Length: approx. 23 hours and 45 minutes (audiobook)

I've read this book once before, but this was my first time listening to the audiobook. Something to note about that is that I don't seem to have overall very positive feelings about this whole audiobook thing. Sometimes I like it but often I really don't, and it makes me take forever to get through a book, as you may have noticed. So I fear that that might be impacting my reviews of these books, since I've been rating them lower this time than when I originally read the books.

The Queen of the Damned more or less picks up where The Vampire Lestat left off, with a little overlap, but like the first two books a good chunk of it is stories being told about the past. The overarching story is that people all over the world, both mortals and vampires, are having mysterious dreams about a pair of red-haired twins, who eat a heart and a brain and then are viciously attacked, one having her tongue cut out, and the other having her eyes plucked out. Meanwhile, Lestat has his rock concert, waking up the ancient vampire Akasha, who goes on a murderous rampage trying to "save" the world. These two threads intertwine to bring together a group of vampires, ranging from the oldest vampires in existence to ones only just made immortal.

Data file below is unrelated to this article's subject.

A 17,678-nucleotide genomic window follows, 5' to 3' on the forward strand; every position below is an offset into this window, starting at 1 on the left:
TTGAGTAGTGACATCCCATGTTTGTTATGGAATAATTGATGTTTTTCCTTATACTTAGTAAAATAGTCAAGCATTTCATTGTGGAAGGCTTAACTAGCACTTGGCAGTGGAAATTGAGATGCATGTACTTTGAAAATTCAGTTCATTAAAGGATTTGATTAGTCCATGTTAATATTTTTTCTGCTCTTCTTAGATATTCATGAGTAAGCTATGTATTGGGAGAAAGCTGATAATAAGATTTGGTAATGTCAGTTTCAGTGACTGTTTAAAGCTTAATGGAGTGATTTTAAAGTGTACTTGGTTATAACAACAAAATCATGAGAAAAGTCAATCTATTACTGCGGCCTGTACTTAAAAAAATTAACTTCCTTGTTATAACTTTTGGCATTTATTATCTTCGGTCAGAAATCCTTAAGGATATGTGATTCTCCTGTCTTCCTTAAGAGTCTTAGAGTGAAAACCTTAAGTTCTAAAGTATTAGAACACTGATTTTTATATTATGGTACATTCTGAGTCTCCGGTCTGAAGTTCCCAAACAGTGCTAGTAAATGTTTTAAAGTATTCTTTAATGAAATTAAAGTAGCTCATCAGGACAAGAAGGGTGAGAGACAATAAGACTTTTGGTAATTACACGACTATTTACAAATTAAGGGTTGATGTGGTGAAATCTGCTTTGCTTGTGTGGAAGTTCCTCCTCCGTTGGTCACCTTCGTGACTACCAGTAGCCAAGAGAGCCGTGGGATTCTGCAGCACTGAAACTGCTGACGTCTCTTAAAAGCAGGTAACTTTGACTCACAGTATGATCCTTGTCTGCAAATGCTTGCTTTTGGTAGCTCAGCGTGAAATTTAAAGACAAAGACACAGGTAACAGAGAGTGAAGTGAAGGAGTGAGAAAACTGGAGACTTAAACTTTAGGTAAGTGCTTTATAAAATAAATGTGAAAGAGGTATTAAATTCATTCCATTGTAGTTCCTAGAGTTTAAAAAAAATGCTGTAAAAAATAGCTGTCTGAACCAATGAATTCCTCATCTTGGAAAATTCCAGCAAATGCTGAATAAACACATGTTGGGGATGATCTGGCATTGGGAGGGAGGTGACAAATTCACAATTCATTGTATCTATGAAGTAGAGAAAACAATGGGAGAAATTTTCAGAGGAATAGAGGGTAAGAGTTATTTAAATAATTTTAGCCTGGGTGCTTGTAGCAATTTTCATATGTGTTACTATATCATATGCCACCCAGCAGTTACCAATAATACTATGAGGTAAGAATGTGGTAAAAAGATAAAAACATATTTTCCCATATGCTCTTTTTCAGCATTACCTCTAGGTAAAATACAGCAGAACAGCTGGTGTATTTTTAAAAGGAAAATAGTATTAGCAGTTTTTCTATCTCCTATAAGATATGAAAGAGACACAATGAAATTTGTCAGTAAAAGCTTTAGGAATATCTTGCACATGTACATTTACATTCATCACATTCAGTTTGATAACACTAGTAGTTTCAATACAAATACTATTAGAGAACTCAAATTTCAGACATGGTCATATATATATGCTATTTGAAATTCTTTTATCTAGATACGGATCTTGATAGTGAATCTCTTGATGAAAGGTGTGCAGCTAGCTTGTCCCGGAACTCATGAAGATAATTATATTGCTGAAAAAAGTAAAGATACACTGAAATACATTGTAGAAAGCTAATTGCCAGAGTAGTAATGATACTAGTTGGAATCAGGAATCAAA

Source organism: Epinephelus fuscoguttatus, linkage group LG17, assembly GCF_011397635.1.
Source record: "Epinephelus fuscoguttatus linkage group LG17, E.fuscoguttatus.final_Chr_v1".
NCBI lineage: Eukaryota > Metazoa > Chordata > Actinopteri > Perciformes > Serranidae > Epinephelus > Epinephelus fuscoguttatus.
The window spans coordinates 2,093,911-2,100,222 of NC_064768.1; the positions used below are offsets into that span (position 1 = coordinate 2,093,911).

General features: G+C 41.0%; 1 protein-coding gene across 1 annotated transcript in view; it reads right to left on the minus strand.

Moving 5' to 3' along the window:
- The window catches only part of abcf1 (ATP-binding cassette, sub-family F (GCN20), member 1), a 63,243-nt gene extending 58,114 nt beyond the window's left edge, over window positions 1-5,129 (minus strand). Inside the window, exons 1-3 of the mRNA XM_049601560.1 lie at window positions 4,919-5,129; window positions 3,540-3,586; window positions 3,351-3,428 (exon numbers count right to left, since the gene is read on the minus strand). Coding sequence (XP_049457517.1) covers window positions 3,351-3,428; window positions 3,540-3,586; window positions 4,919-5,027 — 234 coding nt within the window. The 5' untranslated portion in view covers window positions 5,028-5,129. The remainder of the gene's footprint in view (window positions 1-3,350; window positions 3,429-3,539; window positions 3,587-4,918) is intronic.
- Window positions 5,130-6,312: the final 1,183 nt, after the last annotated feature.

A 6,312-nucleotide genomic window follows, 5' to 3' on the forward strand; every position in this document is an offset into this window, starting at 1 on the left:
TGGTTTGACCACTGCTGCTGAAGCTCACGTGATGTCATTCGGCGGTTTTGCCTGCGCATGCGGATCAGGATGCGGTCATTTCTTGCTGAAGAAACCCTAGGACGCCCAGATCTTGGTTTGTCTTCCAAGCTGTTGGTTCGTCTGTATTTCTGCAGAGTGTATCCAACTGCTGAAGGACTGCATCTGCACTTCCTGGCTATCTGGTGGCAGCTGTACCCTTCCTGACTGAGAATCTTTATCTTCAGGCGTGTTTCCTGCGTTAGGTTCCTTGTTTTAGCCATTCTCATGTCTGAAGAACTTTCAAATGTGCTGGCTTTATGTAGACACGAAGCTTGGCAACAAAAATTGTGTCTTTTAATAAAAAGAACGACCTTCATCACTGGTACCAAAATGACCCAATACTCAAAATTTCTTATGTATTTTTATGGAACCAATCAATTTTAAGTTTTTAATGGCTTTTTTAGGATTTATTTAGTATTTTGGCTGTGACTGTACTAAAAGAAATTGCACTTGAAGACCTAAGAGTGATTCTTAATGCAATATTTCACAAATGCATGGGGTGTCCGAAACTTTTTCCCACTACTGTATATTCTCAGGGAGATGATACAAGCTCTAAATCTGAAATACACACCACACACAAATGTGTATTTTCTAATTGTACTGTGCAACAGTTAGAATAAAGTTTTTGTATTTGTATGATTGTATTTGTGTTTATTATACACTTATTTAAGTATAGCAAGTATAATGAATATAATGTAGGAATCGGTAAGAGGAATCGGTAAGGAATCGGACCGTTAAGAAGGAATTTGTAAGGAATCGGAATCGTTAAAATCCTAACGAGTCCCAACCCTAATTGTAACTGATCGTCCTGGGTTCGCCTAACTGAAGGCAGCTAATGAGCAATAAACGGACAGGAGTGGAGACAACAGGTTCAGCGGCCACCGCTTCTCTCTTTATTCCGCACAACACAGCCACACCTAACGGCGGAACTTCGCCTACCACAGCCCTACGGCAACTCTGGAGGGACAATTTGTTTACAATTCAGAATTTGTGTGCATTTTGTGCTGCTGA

I definitely preferred The Queen of the Damned over The Vampire Lestat. There were still lots of philosophical discussions, but they were of the "Men are nothing but trouble so why don't we just kill them all? Well, that's a good point, but it's still wrong." type rather than the "I'm so evil! But what IS evil?" type that made me want to punch Lestat during his autobiography. This book also has more of a variety of stories in it. You get a bit of background from a whole bunch of characters. I LOVE all the parts about the twins. I think their story is just so interesting, and of course I love the whole Great Family thing (I am a genealogist, after all).